As if a sense of guilt and shame weren’t rampant in the Northern economies already, Professor of Philosophy at UNSW and Co-Director of the PJI in the Faculty of Arts & Social Sciences, Professor Jeremy Moss, reminds us that whilst Australia is a signatory of the Paris Climate Agreement and, at least according to Prime Minister Morrison, the nation should meet its reduction pledge by 2030 “in a canter,” we must also take into account the emissions produced from our extensive fossil fuel exports.
Though Australia is not physically producing those emissions, the country is providing the facility to do so, and at a great profit. Welcome to the world of emissions ethics, an ethical minefield no longer restricted to the philosophical quandary of the fart in the elevator, although on a chemical level the scenarios are not dissimilar.
On Tuesday, September 17, the Practical Justice Initiative of the UNSW will host a lecture series on the topic of our fossil fuel exports and how, and if, the nation can embark on a climate transition. This is not just a discussion for the armchair ethicists, after all, we are talking about the transition of an enormous facet of the Australian economy which interconnects throughout the net of Australian life. It is the discussion of Australia’s future.
“Discussion of emission reduction in Australia usually focuses on reducing domestic emissions,” says Moss, “yet the emissions produced from our fossil fuel exports are twice as much again as our domestic emissions, and we need to reduce these rapidly.”
Moss makes a valid point of course, the problem is global emissions, whether the emissions are pegged to Australia or not is largely redundant in light of global consequences. Our ethical duty is not to the Paris Agreement, but to overall fossil fuel emissions reduction and transition to renewable energies like solar PV.
“Acting collectively as a society to phase out fossil fuel exports is a better intervention (than reducing our individual carbon footprint) to prevent climate change,” argues Moss. An intervention from carbon dioxide eating aliens would also be better, and probably just as likely as societal collective action. Advising collective societal action against one of the main hands feeding said society is about as useful as a lead parachute, but then again, philosophers are not in the business of providing answers, their business is in asking the right questions.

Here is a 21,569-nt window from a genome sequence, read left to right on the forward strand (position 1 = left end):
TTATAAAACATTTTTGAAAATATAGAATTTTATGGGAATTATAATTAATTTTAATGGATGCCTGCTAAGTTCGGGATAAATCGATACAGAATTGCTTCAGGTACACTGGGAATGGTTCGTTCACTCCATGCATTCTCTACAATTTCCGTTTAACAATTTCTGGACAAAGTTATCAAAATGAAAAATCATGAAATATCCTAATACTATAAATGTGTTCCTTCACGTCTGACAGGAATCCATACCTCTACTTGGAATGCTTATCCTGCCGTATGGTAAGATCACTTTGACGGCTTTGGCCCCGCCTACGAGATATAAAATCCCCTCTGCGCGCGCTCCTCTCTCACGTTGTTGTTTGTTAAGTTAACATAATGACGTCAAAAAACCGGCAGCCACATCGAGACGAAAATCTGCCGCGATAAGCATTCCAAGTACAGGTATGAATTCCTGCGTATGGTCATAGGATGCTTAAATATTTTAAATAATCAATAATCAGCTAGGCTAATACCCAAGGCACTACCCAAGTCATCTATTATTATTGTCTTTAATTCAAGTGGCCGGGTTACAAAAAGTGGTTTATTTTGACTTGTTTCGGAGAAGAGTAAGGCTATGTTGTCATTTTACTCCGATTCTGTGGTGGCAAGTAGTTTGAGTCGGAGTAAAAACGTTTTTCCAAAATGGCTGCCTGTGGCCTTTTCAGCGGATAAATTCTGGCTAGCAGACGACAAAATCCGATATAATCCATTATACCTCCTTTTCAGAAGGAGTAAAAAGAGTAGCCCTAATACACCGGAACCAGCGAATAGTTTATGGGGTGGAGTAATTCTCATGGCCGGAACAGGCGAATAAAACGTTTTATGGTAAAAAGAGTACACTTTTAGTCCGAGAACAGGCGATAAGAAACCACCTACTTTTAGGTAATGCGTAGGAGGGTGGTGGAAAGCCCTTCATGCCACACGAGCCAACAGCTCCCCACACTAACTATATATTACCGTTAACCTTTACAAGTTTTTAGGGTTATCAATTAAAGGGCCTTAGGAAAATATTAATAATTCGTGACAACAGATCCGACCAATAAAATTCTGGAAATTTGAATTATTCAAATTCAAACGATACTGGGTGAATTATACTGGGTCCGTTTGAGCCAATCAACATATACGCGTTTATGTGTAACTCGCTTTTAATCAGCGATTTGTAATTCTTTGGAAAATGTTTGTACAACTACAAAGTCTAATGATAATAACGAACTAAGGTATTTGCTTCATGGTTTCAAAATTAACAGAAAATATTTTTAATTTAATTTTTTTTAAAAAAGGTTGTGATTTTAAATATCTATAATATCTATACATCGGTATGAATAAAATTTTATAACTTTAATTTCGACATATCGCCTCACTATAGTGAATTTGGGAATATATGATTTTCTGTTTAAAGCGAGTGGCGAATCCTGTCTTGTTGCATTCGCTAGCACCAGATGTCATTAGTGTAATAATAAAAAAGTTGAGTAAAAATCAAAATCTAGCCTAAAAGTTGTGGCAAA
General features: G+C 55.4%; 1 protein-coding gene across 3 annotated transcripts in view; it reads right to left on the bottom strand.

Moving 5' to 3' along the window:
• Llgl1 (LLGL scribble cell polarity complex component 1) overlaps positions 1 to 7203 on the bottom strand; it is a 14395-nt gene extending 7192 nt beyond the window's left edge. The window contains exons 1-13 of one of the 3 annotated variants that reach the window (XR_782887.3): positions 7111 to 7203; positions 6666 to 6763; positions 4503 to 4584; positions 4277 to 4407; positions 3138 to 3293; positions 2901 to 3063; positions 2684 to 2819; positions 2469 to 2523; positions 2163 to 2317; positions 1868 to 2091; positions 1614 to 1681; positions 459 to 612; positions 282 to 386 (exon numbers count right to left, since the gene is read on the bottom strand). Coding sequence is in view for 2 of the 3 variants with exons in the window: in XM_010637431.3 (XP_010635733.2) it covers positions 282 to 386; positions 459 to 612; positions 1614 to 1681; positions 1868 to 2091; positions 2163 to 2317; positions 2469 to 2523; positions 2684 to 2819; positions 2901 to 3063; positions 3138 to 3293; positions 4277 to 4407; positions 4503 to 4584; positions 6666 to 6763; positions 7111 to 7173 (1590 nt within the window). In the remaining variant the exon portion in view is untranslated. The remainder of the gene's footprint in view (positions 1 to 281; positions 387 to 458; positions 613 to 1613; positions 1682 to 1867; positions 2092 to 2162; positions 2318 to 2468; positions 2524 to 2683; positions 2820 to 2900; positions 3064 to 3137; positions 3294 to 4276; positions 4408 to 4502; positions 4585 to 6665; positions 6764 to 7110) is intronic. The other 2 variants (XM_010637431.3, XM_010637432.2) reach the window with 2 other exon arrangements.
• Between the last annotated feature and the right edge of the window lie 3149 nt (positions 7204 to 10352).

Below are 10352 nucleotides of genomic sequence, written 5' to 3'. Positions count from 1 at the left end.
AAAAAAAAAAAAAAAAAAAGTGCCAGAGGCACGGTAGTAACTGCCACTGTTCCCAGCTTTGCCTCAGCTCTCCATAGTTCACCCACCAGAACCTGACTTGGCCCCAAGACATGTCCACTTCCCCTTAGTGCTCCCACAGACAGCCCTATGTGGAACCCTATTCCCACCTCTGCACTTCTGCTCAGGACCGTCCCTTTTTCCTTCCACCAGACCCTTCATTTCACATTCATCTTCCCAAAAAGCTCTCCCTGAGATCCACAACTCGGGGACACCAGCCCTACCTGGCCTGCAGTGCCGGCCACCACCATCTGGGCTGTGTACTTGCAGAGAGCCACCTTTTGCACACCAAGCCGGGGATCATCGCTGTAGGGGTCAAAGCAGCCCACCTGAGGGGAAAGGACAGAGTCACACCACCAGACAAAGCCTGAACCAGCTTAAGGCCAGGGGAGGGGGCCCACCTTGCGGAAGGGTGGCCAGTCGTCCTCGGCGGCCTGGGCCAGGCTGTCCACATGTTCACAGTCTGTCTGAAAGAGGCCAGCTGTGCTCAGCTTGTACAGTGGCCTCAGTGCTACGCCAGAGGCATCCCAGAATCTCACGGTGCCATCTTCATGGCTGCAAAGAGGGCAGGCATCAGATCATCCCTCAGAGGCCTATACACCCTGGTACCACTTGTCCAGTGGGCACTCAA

Hence why the PJI lecture series will also feature Tim Buckley, Director of Energy Finance Studies Australasia at the Institute for Energy Economics & Financial Analysis (IEEFA). Buckley has 30 years of experience in the financial markets of seaborne coal and electricity sectors for IEEFA across South and East Asia. Buckley is quick to note that the enormous amounts of coal and liquefied natural gas (LNG) that Australia exports is quickly losing its appeal in the Asian markets.
Profit or Perish:
“The idea that expensive imported coal or LNG will solve Indian energy poverty is nothing more than a PR spin,” says Buckley, “in India, the price of wind and solar has dropped 50% in the last three years. It is now cheaper to generate Electricity from wind and solar in India than it is to generate domestic coal-fire powered generation; it’s about 20% cheaper. It’s about 50% less than imported coal-fire powered generation.”
So it is thanks to solar PV then that a large part of a solution to the ethical quandary of Australia’s fossil fuel exports is being acted out without the need of an individual or a societal mandate – Australia’s fossil fuel exports are rapidly becoming unprofitable. Of course, the question is now whether they’re becoming unprofitably rapidly enough, as Moss points out, Australia is still the world’s biggest coal exporter, 386m tonnes last year wroth $67 billion.
$67 billion dollars is not easy to replace, hence why other speakers such as Stuart Palmer of Ethics Research at Australian Ethical Investment and Corinne Schoch from Global Compact Network Australia will also speak to the crucial rule of shifting capital investment and the potential risk of economic fallout when coal-fired power plants shut down respectively.
“Potentially, we could learn from Germany’s efforts to manage the Ruhr Valley coal industry,” says Schoch, “it shut down in 2017 without sacking a single worker. In 1968, Germany placed all its coal mines into one company, but it also had the remit to manage the decline of the industry. It worked closely with state governments, unions, businesses and communities.” Schoch argues for a national authority on the management of industrial decline in the transition, otherwise Australia risks billions of dollars in rescue packages.
Clearly there is an enormous amount to discuss for what should prove the pivotal transition of the century. An economic shift intimately tied up with solar PV and on a scale that is bound to have innumerable unforeseen consequences across the board. The facilitation of the smoothest transition possible is a topic for which every Australian should consider and discuss, because the less smooth the transition the bumpier the consequences.
WHAT: Climate Transition Lecture Series
WHEN: Tuesday, September 17 at 6pm
WHERE: Tyree Room, John Niland Scientia Building, Kensington campus, UNSW Sydney. Register for the event.
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